Japan Visitor: What's happening in Tokyo, Nagoya, Kyoto, Osaka, Shimane Japan

Home    Japan Travel Guide     Tokyo Guide     Contact     Auction Service     Japan Shop

Monday, January 26, 2015

Over the Counter Cold Medicines in Japan


As in any other country that experiences very cold weather, winter-time Japan is likely to have you coughing, sneezing, blowing your nose, sounding hoarse and seeking relief.

Japanese people commonly wear disposable surgical masks when they have caught a cold, as a courtesy measure to prevent spreading contagion on public transport and at the workplace.

Much more than is typical in Western countries, Japanese people are very likely to visit the doctor when they have a cold. However, there is a booming trade in over the counter cold medicines.

The popular cold and flu remedies in Japan are all-in-one cold and flu capsules. The top three cold and flu symptom drugs on one of Japan's most popular online shopping sites, Kakaku.com, are as follows:

1. LuluAttack EX made by Daiichi Sankyo Healthcare. It is indicated for throat soreness, fever, runny and blocked nose, coughing and phlegm. It contains (in order of greater volume) tranexamic acid, ibuprofen, dl-methylephedrine hydrochloride, thiamine nitrate, dihydrocodeine phosphate, riboflavin, bromhexine hydrochloride, and clemastine fumarate.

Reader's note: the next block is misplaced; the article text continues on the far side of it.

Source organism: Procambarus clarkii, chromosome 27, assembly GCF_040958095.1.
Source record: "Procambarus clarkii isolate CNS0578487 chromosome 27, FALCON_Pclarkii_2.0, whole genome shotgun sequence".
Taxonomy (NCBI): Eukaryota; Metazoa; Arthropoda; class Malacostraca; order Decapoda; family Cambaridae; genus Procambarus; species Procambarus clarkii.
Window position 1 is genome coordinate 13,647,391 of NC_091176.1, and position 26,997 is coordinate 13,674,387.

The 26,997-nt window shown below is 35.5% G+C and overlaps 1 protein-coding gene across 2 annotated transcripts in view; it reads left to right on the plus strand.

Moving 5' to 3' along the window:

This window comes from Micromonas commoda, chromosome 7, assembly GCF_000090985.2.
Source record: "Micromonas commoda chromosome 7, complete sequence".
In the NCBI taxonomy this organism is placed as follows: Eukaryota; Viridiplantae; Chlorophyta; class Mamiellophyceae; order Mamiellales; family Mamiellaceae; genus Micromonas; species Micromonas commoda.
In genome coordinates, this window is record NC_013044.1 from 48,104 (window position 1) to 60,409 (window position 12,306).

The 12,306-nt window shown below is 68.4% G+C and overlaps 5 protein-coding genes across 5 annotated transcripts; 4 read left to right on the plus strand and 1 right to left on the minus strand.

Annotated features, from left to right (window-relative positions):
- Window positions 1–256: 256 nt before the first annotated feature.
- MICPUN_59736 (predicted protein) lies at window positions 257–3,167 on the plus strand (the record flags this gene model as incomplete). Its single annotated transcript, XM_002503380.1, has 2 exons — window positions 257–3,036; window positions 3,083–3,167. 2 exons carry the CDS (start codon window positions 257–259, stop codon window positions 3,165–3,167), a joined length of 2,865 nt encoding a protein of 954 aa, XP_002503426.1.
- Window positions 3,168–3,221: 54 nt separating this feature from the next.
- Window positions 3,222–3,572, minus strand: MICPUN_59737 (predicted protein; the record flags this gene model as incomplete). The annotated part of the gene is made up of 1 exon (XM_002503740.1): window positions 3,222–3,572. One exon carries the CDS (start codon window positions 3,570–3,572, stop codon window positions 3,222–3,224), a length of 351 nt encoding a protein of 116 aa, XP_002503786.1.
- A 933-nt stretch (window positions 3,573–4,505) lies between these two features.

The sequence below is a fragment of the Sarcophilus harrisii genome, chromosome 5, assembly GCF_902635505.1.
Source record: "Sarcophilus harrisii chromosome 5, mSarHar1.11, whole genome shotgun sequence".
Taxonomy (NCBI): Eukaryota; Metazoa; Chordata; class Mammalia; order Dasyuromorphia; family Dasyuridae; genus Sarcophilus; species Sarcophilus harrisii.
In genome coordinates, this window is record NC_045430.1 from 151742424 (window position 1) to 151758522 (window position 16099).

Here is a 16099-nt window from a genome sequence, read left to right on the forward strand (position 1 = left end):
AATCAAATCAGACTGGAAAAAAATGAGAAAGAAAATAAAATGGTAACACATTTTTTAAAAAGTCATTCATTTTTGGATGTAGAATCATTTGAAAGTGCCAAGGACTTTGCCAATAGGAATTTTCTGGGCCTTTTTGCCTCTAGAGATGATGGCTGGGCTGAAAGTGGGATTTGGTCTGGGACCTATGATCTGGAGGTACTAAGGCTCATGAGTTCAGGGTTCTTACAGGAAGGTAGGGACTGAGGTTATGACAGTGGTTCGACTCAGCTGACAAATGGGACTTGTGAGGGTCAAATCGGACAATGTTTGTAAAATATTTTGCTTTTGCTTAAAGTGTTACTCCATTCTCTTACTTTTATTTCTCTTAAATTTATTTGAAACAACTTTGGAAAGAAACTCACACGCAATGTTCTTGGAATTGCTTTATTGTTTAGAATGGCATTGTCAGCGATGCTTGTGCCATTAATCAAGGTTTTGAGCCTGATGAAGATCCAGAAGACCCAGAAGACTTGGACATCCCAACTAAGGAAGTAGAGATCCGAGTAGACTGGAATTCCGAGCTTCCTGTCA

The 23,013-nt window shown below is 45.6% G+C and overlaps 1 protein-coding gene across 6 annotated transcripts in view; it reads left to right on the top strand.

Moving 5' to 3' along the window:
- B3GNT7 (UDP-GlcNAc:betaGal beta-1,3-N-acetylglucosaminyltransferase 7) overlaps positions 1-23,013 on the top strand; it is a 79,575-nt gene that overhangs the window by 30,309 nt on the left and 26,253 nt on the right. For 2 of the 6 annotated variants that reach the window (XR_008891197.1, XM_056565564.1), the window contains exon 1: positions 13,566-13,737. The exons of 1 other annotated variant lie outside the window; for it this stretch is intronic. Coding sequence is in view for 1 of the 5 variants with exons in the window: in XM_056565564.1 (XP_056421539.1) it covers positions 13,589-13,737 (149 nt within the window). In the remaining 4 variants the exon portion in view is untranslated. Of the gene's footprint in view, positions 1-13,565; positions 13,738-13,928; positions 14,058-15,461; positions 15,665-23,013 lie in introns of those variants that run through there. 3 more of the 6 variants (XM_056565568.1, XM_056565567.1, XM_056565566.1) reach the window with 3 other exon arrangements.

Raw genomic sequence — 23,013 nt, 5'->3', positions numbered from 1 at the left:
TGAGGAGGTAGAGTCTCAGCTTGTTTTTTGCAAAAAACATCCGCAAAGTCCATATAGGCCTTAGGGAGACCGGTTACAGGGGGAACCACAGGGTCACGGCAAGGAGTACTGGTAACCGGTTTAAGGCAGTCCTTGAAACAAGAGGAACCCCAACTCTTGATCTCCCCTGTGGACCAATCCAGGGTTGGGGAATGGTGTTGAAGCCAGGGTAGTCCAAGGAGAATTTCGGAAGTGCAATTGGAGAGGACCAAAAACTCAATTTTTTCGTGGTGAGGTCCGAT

2. Pablon Gold A made by Taisho Pharmaceuticals. It is indicated for throat soreness, fever, runny and blocked nose, coughing, phlegm, sneezing,  chills, headache, joint pain, and muscle pain.. It contains (in order of greater volume) acetaminophen USAN, guaifenesin, anhydrous caffeine, dl-methylephedrine hydrochloride, lysozyme hydrochloride, dihydrocodeine phosphate, bisibuthiamine, riboflavin, and carbinoxamine maleate.

3. SS Bronn made by SSP (short for "SS Pharmaceuticals") Co., Ltd. It is indicated for severe coughing and phlegm. It contains (in order of greater volume) L-carbocisteine, dl-methylephedrine hydrochloride, dihydrocodeine phosphate, and chlorpheniramine maleate.

These three are to be found in every drugstore throughout Japan, and considering (1) the coldness of winter in Japan (2) the huge amount of advertising of medicines there is on TV and other media (3) the number of old people in Japan, more likely to catch colds than the younger generation, the annual sales figures for such cures/reliefs are nothing to be sneezed at.

Swine Flu in Japan

© JapanVisitor.com

No comments:

Post a Comment

Related Posts Plugin for WordPress, Blogger...